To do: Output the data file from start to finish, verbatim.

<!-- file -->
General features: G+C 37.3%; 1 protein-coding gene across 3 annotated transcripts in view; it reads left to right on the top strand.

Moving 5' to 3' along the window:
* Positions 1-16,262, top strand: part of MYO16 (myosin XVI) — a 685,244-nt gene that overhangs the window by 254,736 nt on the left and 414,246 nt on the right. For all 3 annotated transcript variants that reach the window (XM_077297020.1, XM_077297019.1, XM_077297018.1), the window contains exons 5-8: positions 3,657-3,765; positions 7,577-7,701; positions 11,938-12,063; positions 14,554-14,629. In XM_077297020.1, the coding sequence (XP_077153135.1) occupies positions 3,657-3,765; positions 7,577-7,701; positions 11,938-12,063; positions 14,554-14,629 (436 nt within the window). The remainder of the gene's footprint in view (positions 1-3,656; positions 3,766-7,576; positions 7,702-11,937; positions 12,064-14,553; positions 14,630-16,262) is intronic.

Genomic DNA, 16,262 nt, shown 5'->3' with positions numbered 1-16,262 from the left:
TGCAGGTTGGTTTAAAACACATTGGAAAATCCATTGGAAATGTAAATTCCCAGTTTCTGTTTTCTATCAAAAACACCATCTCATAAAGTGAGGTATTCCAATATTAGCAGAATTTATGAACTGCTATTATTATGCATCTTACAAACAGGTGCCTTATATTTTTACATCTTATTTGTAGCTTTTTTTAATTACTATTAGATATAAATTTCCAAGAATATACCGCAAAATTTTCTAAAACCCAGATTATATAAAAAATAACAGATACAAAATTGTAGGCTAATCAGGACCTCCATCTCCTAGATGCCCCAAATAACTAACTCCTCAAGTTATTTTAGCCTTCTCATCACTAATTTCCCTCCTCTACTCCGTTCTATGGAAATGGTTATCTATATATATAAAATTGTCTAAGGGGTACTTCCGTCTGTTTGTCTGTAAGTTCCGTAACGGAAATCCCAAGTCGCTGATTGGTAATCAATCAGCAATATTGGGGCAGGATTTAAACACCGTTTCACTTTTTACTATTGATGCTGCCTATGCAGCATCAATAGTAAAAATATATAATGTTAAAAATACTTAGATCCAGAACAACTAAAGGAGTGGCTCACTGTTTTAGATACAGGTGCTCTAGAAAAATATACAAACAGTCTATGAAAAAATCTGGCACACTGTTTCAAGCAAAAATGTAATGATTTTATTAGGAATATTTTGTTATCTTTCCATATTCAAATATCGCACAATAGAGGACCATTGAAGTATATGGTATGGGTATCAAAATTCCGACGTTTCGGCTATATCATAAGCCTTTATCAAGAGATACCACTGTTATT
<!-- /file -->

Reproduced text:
General features: G+C 37.3%; 1 protein-coding gene across 3 annotated transcripts in view; it reads left to right on the top strand.

Moving 5' to 3' along the window:
* Positions 1-16,262, top strand: part of MYO16 (myosin XVI) — a 685,244-nt gene that overhangs the window by 254,736 nt on the left and 414,246 nt on the right. For all 3 annotated transcript variants that reach the window (XM_077297020.1, XM_077297019.1, XM_077297018.1), the window contains exons 5-8: positions 3,657-3,765; positions 7,577-7,701; positions 11,938-12,063; positions 14,554-14,629. In XM_077297020.1, the coding sequence (XP_077153135.1) occupies positions 3,657-3,765; positions 7,577-7,701; positions 11,938-12,063; positions 14,554-14,629 (436 nt within the window). The remainder of the gene's footprint in view (positions 1-3,656; positions 3,766-7,576; positions 7,702-11,937; positions 12,064-14,553; positions 14,630-16,262) is intronic.

Genomic DNA, 16,262 nt, shown 5'->3' with positions numbered 1-16,262 from the left:
TGCAGGTTGGTTTAAAACACATTGGAAAATCCATTGGAAATGTAAATTCCCAGTTTCTGTTTTCTATCAAAAACACCATCTCATAAAGTGAGGTATTCCAATATTAGCAGAATTTATGAACTGCTATTATTATGCATCTTACAAACAGGTGCCTTATATTTTTACATCTTATTTGTAGCTTTTTTTAATTACTATTAGATATAAATTTCCAAGAATATACCGCAAAATTTTCTAAAACCCAGATTATATAAAAAATAACAGATACAAAATTGTAGGCTAATCAGGACCTCCATCTCCTAGATGCCCCAAATAACTAACTCCTCAAGTTATTTTAGCCTTCTCATCACTAATTTCCCTCCTCTACTCCGTTCTATGGAAATGGTTATCTATATATATAAAATTGTCTAAGGGGTACTTCCGTCTGTTTGTCTGTAAGTTCCGTAACGGAAATCCCAAGTCGCTGATTGGTAATCAATCAGCAATATTGGGGCAGGATTTAAACACCGTTTCACTTTTTACTATTGATGCTGCCTATGCAGCATCAATAGTAAAAATATATAATGTTAAAAATACTTAGATCCAGAACAACTAAAGGAGTGGCTCACTGTTTTAGATACAGGTGCTCTAGAAAAATATACAAACAGTCTATGAAAAAATCTGGCACACTGTTTCAAGCAAAAATGTAATGATTTTATTAGGAATATTTTGTTATCTTTCCATATTCAAATATCGCACAATAGAGGACCATTGAAGTATATGGTATGGGTATCAAAATTCCGACGTTTCGGCTATATCATAAGCCTTTATCAAGAGATACCACTGTTATT